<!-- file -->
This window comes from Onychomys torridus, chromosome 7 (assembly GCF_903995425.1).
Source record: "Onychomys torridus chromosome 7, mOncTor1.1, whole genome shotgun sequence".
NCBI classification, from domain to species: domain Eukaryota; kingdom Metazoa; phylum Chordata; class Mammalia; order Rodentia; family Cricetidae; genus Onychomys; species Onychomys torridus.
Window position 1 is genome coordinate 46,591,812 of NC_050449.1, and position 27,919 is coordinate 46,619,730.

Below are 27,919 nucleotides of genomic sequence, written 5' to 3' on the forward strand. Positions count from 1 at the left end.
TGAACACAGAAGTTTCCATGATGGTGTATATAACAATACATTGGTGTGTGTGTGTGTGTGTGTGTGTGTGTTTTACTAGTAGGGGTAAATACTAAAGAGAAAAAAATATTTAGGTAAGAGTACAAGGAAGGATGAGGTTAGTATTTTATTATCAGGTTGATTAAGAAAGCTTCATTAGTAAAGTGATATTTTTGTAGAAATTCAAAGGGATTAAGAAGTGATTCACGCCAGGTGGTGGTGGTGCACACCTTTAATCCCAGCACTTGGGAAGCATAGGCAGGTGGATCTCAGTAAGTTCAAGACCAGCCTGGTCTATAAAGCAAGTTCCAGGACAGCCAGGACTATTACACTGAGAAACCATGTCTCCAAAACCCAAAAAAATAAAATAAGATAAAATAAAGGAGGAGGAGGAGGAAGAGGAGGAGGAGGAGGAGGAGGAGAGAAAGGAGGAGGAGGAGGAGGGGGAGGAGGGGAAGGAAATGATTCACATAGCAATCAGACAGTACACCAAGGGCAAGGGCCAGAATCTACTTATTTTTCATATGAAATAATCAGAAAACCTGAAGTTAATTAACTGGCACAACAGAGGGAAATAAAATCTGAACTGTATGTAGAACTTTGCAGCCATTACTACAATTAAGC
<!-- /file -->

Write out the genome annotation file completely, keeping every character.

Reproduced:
This window comes from Onychomys torridus, chromosome 7 (assembly GCF_903995425.1).
Source record: "Onychomys torridus chromosome 7, mOncTor1.1, whole genome shotgun sequence".
NCBI classification, from domain to species: domain Eukaryota; kingdom Metazoa; phylum Chordata; class Mammalia; order Rodentia; family Cricetidae; genus Onychomys; species Onychomys torridus.
Window position 1 is genome coordinate 46,591,812 of NC_050449.1, and position 27,919 is coordinate 46,619,730.

Below are 27,919 nucleotides of genomic sequence, written 5' to 3' on the forward strand. Positions count from 1 at the left end.
TGAACACAGAAGTTTCCATGATGGTGTATATAACAATACATTGGTGTGTGTGTGTGTGTGTGTGTGTGTGTTTTACTAGTAGGGGTAAATACTAAAGAGAAAAAAATATTTAGGTAAGAGTACAAGGAAGGATGAGGTTAGTATTTTATTATCAGGTTGATTAAGAAAGCTTCATTAGTAAAGTGATATTTTTGTAGAAATTCAAAGGGATTAAGAAGTGATTCACGCCAGGTGGTGGTGGTGCACACCTTTAATCCCAGCACTTGGGAAGCATAGGCAGGTGGATCTCAGTAAGTTCAAGACCAGCCTGGTCTATAAAGCAAGTTCCAGGACAGCCAGGACTATTACACTGAGAAACCATGTCTCCAAAACCCAAAAAAATAAAATAAGATAAAATAAAGGAGGAGGAGGAGGAAGAGGAGGAGGAGGAGGAGGAGGAGAGAAAGGAGGAGGAGGAGGAGGGGGAGGAGGGGAAGGAAATGATTCACATAGCAATCAGACAGTACACCAAGGGCAAGGGCCAGAATCTACTTATTTTTCATATGAAATAATCAGAAAACCTGAAGTTAATTAACTGGCACAACAGAGGGAAATAAAATCTGAACTGTATGTAGAACTTTGCAGCCATTACTACAATTAAGC